Bynum Design kitchen

The windows: We tend to pay a lot of attention to the architectural impact of windows. There are a lot of good examples of that here, most dramatically in that vertical window in the family room. We also installed a casement window on an inside wall just above the bridge walkway, looking into the nursery. I love putting windows inside a house. We’ve done it several times. One thing we hadn’t done before is to put windows in the kitchen right between the wall cabinet and the countertop.

Natural Wood Wall - Bynum Design - Nashville, TN

The big wood wall. It was important to the Williams’ to incorporate natural elements like wood beams and wood walls, but we did so with a chic twist that won’t soon be dated. “A lot of people are doing rustic reclaimed wood walls, but they’re a little more shabby chic or beaten up than ours,” says Ann. “I felt like that trend might be out after a certain amount of years, but Dee took that idea and image, streamlined it, and made it modern.”

Gray Master Bedroom - Bynum Design - Dee Bynum

Two masters: This house is unique in that there’s both an upstairs master bedroom and a downstairs master. “Many older homes in Nashville are redone so that there’s an upstairs master, and the kids are downstairs,” says Ann. “We weren’t really comfortable with that concept so right now we’re downstairs, but in the future we can always change that around.” Ann loves having two masters, too, because when her family comes to visit from California they have a beautiful guest space with their own bathroom. “They feel really comfortable, which is important to me,” she says.

Challenges Faced:

A due date. The Williams’ put a contract on their house before they knew that they were pregnant with their first child, a daughter. “We thought maybe we’d move in and then have a baby,” says Ann, “but we had no idea we’d be moving in with a two-week-old.” To accommodate their impending new addition, we sped up the construction process as much as we possibly could. And even though it was stressful for the Williams to move into their new home with a newborn, Ann says it’s the perfect place to wait out the winter doldrums with a babe in arms. “There’s so much natural light. It’s sort of an indoor/outdoor vibe so you don’t feel like you’re cooped up, which is great with a newborn because I am cooped up, but it doesn’t feel like it.”

The garage door. We’ve done garage doors well in living spaces many times before, but we’ll admit the Williams’ garage door, which opens from their family room to their back deck, didn’t go over quite how we envisioned. We thought that, when opened, the door would just go straight up and stay flush with the wall, but it ended up being sort of cocked out. And because the hardware is really rough, they worried it would end up injuring their daughter. Says Ann, “We love the concept of the garage door, and once we open it up we’re like, ‘How can we not have this?!,’ but the motor and hardware is just really obvious and it kind of takes away from the lighting and the windows.” We’ve worked out a new design that involves a pair of French doors surrounded by windows. We’ll have them installed in time for the 12South Home Tour.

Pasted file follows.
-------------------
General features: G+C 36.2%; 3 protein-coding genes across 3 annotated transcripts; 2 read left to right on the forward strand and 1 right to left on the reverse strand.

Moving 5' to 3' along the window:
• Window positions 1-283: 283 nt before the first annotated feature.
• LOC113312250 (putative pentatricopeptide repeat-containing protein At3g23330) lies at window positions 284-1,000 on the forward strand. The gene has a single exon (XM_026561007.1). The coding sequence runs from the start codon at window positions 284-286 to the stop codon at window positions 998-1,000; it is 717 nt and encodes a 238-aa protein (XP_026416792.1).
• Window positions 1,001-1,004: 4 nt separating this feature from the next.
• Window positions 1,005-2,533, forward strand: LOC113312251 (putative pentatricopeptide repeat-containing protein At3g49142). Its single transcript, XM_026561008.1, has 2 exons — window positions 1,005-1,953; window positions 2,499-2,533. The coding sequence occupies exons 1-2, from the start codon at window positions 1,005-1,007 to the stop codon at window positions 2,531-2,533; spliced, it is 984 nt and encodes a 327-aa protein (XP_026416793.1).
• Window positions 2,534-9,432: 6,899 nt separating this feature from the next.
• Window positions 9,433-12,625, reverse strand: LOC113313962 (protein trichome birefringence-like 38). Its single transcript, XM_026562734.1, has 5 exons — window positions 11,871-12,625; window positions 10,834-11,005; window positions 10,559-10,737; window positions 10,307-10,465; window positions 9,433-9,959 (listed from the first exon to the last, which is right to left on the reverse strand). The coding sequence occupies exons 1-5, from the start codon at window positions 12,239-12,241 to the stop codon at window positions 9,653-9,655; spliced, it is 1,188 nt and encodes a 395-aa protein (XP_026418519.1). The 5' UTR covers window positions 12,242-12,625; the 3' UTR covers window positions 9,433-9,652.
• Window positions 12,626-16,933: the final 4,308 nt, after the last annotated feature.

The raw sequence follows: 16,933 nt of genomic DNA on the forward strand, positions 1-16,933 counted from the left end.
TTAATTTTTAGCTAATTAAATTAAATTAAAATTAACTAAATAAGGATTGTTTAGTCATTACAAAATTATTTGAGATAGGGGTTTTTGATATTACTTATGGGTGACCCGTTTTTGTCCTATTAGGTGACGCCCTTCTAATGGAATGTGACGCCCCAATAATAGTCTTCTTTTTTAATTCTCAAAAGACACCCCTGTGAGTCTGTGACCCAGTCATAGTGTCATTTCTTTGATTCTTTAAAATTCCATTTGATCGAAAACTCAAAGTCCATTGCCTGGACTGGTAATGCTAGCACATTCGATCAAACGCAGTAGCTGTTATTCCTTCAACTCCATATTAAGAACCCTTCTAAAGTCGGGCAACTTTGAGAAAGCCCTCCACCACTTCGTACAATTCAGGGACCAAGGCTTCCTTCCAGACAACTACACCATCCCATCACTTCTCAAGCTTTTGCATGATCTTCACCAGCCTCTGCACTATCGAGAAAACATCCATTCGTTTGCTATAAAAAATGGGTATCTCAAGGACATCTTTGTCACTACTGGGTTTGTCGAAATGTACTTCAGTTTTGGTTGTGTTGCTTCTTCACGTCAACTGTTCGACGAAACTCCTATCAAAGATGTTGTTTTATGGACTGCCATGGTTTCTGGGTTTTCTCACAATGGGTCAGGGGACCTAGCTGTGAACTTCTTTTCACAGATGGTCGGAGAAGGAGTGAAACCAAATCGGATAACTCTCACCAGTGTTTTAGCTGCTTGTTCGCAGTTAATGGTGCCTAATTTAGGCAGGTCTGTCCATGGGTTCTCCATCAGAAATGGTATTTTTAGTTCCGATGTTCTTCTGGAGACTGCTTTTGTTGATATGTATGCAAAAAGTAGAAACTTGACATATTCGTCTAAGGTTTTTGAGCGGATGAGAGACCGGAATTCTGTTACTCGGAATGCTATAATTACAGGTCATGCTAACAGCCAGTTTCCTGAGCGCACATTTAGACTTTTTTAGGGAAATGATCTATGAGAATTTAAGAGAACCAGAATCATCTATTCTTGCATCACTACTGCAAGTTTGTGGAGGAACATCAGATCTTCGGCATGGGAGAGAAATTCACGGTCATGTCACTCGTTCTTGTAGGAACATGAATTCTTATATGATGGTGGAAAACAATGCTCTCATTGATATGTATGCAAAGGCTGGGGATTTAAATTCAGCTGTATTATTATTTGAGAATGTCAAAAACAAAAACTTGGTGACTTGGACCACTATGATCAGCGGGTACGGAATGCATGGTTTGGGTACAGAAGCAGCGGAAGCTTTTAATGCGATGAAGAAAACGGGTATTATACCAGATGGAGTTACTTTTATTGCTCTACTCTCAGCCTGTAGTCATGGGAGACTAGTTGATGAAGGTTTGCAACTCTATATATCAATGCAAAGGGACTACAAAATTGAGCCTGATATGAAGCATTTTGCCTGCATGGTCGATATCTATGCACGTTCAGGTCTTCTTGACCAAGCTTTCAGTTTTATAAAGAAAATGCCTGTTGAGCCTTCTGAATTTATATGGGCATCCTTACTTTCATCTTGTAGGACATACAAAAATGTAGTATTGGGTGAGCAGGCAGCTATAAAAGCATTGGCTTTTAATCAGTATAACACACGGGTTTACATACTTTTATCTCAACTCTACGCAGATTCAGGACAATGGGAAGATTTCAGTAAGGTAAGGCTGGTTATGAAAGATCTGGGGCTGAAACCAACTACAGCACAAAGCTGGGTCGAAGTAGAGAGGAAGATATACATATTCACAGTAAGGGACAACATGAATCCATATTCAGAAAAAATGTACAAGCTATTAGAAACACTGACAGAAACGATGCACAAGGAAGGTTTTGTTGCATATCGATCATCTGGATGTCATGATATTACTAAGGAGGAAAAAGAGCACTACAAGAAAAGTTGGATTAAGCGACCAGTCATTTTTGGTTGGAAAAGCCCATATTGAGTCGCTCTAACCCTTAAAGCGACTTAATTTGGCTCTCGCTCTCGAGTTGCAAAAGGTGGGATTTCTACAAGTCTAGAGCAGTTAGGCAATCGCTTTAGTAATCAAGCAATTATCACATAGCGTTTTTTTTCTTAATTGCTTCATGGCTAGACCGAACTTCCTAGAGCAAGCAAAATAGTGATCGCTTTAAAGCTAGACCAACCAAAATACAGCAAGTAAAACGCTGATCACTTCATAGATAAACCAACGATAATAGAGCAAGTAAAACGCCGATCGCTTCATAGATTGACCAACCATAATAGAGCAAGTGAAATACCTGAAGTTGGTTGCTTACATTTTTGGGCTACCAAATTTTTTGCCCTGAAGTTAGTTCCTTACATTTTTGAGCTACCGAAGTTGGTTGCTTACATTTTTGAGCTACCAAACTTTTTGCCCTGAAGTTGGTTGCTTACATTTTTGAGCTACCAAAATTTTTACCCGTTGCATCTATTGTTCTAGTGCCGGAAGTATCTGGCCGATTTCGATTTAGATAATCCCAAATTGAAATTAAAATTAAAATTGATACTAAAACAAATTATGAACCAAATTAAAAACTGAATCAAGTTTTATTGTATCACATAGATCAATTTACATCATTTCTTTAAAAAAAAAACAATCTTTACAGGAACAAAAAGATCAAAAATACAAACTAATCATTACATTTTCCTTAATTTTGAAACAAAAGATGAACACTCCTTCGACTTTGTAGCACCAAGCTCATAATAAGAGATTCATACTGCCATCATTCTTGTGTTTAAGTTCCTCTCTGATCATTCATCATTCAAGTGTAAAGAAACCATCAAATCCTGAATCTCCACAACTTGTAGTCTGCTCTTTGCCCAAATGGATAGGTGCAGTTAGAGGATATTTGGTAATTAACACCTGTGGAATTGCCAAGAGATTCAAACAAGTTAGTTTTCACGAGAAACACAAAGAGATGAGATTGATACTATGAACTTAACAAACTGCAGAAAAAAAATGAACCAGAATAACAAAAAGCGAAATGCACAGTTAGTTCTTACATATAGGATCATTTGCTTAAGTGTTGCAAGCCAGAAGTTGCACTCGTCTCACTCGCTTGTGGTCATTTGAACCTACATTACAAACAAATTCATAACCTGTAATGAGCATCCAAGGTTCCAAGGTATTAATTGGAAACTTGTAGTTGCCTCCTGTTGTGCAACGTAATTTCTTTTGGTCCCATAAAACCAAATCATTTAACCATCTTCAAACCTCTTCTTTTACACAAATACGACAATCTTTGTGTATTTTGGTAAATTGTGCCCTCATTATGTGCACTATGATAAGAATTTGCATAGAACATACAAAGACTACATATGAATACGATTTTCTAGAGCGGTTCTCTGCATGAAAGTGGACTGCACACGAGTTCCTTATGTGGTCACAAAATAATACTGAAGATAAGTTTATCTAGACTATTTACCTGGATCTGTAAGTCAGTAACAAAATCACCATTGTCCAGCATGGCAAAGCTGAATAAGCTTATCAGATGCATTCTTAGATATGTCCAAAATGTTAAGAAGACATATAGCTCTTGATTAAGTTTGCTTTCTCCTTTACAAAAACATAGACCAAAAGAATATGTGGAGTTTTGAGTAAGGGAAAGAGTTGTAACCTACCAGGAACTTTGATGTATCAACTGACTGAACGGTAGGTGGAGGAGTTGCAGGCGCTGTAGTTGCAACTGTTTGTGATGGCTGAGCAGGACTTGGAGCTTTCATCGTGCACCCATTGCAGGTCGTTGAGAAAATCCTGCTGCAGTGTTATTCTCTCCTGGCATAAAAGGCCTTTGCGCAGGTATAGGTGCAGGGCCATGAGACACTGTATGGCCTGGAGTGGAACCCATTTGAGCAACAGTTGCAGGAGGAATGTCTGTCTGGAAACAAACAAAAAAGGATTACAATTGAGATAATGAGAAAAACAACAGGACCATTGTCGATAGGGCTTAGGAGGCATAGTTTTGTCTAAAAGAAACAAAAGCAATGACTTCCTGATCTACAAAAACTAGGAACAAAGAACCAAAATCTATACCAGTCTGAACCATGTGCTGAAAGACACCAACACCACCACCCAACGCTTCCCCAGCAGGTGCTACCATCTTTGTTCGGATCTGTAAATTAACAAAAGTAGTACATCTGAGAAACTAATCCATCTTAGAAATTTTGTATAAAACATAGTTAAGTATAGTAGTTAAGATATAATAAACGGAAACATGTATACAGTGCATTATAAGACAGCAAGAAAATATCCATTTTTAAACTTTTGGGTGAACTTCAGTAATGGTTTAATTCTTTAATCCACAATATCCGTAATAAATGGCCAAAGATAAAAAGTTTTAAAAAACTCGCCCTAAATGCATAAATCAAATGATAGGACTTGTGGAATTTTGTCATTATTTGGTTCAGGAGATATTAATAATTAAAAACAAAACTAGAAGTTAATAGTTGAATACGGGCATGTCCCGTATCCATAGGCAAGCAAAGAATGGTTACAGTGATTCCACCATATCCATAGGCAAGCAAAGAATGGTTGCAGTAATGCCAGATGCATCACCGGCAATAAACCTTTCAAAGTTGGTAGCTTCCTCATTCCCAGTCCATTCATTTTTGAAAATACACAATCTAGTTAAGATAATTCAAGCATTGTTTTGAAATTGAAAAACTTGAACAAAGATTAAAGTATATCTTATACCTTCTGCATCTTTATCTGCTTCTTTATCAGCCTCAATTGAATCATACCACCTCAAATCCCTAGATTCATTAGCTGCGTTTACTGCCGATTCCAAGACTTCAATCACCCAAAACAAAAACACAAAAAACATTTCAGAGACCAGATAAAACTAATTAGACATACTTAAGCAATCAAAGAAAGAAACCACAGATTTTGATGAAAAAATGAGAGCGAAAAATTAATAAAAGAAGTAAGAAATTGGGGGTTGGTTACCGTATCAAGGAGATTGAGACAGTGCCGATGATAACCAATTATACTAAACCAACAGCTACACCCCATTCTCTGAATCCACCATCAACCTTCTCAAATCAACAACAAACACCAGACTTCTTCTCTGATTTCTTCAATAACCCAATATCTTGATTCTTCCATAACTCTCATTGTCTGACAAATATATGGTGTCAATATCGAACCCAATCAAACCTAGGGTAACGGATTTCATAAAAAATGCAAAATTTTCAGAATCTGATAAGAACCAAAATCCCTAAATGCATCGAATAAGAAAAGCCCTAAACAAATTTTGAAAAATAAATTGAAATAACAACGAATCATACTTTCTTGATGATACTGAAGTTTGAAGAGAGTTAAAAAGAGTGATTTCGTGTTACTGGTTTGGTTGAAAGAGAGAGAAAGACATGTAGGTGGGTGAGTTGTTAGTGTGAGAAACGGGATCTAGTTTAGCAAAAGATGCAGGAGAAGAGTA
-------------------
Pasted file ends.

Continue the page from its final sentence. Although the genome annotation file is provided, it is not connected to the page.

The Happily Ever After: 

This house shares the same ingredients that most all of our homes do—exposed rafter tails, a steep roof pitch, wraparound porch, ceiling beams, and clipped ceilings upstairs—but this one came out of the oven especially delicious. In fact, this is probably my favorite home we’ve finished. It’s striking. The scale of it fits the street, and it looks so happy with that red front door. Plus, the flow of it is great, revealing things to you as you go along. Our floor plans are pretty much open; we don’t have a lot of wasted space with hallways. But that means there’s a danger that you open the front door and immediately see the whole thing. The way we configure our homes we try to make it an experience. As you walk through this home it goes from a two-story space to a compressed space in the kitchen and then back up into a two-story space in the family room. It feels natural.

“Everything is out of the ordinary,” says Ann. “I like to have something different than other people, and I really wanted that to be shown in our house—for our personalities to come through. … This isn’t a home we’ll be in for just a few years. We are planning a long stay here.”

–Dee Bynum